# NP-Completeness

### Transformations and Satisfiability

11.1. Give the 3-SAT formula that results from applying the reduction of SAT to 3-SAT for the formula:
$(x\lor y\lor {\overline {z}}\lor w\lor u\lor {\overline {v}})\land ({\overline {x}}\lor {\overline {y}}\lor z\lor {\overline {w}}\lor u\lor v)\land (x\lor {\overline {y}}\lor {\overline {z}}\lor w\lor u\lor {\overline {v}})\land (x\lor {\overline {y}})$ 11.2. Draw the graph that results from the reduction of 3-SAT to vertex cover for the expression
$(x\lor {\overline {y}}\lor z)\land ({\overline {x}}\lor y\lor {\overline {z}})\land ({\overline {x}}\lor y\lor z)\land (x\lor {\overline {y}}\lor {\overline {x}})$ 11.3. Prove that 4-SAT is NP-hard.

11.4. Stingy SAT is the following problem: given a set of clauses (each a disjunction of literals) and an integer $k$ , find a satisfying assignment in which at most $k$ variables are true, if such an assignment exists. Prove that stingy SAT is NP-hard.

11.5. The Double SAT problem asks whether a given satisfiability problem has at least two different satisfying assignments. For example, the problem ${{v1,v2},{v_{1},v_{2}},{v_{1},v_{2}}}$ is satisfiable, but has only one solution $(v_{1}=F,v_{2}=T)$ . In contrast, ${{v_{1},v_{2}},{v_{1},v_{2}}}$ has exactly two solutions. Show that Double-SAT is NP-hard.

11.6. Suppose we are given a subroutine that can solve the traveling salesman decision problem on page 357 in (say) linear time. Give an efficient algorithm to find the actual TSP tour by making a polynomial number of calls to this subroutine.

11.7. Implement a SAT to 3-SAT reduction that translates satisfiability instances into equivalent 3-SAT instances.

11.8. Design and implement a backtracking algorithm to test whether a set of clause sets is satisfiable. What criteria can you use to prune this search?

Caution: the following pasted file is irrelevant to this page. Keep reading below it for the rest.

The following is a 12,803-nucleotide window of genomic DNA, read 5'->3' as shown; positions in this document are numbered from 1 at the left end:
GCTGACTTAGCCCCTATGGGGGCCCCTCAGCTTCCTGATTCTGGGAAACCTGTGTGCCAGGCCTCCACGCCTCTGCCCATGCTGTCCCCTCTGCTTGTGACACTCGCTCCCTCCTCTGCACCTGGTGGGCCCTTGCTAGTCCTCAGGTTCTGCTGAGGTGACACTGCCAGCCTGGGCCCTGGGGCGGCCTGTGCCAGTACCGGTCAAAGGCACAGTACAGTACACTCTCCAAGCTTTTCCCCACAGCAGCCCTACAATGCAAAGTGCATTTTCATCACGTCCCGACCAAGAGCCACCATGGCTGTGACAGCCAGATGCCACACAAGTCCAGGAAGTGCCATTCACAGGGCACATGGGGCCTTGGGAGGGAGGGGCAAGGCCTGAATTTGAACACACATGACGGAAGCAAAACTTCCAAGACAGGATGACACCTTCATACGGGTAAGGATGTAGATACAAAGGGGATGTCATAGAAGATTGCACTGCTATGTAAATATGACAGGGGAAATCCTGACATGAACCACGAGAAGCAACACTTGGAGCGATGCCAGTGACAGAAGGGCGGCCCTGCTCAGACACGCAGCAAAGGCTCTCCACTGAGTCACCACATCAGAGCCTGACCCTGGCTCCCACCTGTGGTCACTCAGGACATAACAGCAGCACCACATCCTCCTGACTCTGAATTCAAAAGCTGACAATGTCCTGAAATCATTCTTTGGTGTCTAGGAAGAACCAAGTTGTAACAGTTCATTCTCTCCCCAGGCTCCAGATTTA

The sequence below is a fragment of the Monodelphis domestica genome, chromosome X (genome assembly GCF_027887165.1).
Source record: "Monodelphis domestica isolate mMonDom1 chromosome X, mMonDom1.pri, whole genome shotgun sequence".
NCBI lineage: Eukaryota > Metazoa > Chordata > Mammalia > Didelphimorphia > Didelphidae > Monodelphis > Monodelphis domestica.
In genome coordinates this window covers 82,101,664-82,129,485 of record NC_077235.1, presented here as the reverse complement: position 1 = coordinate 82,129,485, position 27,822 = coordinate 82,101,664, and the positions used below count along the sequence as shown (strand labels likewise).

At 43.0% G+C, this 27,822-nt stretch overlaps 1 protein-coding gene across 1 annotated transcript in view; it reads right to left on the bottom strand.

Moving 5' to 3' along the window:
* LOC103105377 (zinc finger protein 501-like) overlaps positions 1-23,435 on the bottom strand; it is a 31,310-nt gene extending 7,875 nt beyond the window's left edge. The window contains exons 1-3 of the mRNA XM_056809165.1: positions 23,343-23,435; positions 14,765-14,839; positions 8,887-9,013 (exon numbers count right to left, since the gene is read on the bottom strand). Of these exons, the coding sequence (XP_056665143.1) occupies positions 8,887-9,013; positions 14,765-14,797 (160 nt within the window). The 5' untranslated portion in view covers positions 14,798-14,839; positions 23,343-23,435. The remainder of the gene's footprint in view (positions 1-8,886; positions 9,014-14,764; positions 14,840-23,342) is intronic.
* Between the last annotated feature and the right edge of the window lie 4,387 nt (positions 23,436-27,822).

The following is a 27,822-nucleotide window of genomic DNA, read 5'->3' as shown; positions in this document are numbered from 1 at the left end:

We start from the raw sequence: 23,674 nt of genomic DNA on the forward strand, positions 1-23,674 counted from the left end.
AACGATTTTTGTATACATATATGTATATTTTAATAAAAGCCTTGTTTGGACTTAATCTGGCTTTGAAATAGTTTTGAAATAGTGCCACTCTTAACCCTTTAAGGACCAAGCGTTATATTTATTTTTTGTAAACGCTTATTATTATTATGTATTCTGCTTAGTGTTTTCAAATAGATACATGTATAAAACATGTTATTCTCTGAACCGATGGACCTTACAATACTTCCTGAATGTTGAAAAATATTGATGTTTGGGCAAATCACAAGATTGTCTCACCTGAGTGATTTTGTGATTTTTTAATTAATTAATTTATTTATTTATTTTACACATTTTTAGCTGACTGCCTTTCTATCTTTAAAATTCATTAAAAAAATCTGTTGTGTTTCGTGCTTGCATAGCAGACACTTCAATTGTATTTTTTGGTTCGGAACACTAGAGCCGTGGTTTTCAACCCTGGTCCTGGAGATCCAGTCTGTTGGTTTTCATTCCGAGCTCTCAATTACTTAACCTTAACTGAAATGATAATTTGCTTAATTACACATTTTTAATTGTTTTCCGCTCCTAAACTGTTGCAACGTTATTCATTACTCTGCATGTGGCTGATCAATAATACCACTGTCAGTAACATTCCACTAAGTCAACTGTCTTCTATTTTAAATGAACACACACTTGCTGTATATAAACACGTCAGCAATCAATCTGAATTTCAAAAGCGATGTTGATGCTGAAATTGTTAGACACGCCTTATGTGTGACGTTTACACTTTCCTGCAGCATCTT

11.9. Implement the vertex cover to satisfiability reduction, and run the resulting clauses through a satisfiability solver code. Does this seem like a practical way to compute things?

### Basic Reductions

11.10. An instance of the set cover problem consists of a set $X$ of $n$ elements, a family $F$ of subsets of $X$ , and an integer $k$ . The question is, does there exist $k$ subsets from $F$ whose union is $X$ ? For example, if $X=\{1,2,3,4\}$ and $F=\{\{1,2\},\{2,3\},\{4\},\{2,4\}\}$ , there does not exist a solution for $k=2$ , but there does for $k=3$ (for example, $\{1,2\},\{2,3\},\{4\}$ ). Prove that set cover is NP-complete with a reduction from vertex cover.

11.11. The baseball card collector problem is as follows. Given packets $P_{1},\ldots ,P_{m}$ , each of which contains a subset of this year's baseball cards, is it possible to collect all the year's cards by buying $\leq k$ packets? For example, if the players are $\{Aaron,Mays,Ruth,Steven\}$ and the packets are
$\{\{Aaron,Mays\},\{Mays,Ruth\},\{Steven\},\{Mays,Steven\}\},$ there does not exist a solution for $k=2$ , but there does for $k=3$ , such as
$\{Aaron,Mays\},\{Mays,Ruth\},\{Steven\}$ Prove that the baseball card collector problem is NP hard using a reduction from vertex cover.

11.12. The low-degree spanning tree problem is as follows. Given a graph $G$ and an integer $k$ , does $G$ contain a spanning tree such that all vertices in the tree have degree at most $k$ (obviously, only tree edges count towards the degree)? For example, in the following graph, there is no spanning tree such that all vertices have a degree less than three.

\fixedfigsize{pictures/lowdegree.png}{1.0in}

1. Prove that the low-degree spanning tree problem is NP-hard with a reduction from Hamiltonian path.
2. Now consider the high-degree spanning tree problem, which is as follows. Given a graph $G$ and an integer $k$ , does $G$ contain a spanning tree whose highest degree vertex is at least $k$ ? In the previous example, there exists a spanning tree with a highest degree of 8. Give an efficient algorithm to solve the high-degree spanning tree problem, and an analysis of its time complexity.

11.13

11.14

11.15

11.16

11.17

11.18

11.19

11.20

11.21

11.22

11.23

11.24

11.25

11.26

11.27

11.28

11.29

11.30

### Algorithms for Special Cases

11.31

11.32

11.33

11.34

11.35

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